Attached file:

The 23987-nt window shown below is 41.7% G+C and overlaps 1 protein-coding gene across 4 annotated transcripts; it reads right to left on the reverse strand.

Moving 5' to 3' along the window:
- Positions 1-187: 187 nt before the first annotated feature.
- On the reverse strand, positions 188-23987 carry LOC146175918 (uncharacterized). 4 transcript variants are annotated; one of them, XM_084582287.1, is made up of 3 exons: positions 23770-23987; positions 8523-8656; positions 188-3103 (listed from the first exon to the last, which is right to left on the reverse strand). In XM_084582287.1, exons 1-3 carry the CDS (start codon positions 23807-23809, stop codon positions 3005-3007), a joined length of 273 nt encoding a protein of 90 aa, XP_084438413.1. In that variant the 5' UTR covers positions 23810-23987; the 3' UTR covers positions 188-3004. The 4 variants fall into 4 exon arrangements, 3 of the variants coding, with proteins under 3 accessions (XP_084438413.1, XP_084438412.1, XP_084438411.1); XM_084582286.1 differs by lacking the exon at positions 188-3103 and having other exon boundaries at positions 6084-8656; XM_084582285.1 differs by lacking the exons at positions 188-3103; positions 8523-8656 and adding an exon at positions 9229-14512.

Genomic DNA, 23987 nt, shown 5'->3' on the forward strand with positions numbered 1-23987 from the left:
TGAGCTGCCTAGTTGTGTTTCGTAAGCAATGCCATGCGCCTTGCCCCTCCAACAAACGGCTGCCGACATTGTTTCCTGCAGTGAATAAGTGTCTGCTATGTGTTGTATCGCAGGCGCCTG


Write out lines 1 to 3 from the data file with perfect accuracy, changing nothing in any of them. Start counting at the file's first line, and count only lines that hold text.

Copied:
The 23987-nt window shown below is 41.7% G+C and overlaps 1 protein-coding gene across 4 annotated transcripts; it reads right to left on the reverse strand.

Moving 5' to 3' along the window:
- Positions 1-187: 187 nt before the first annotated feature.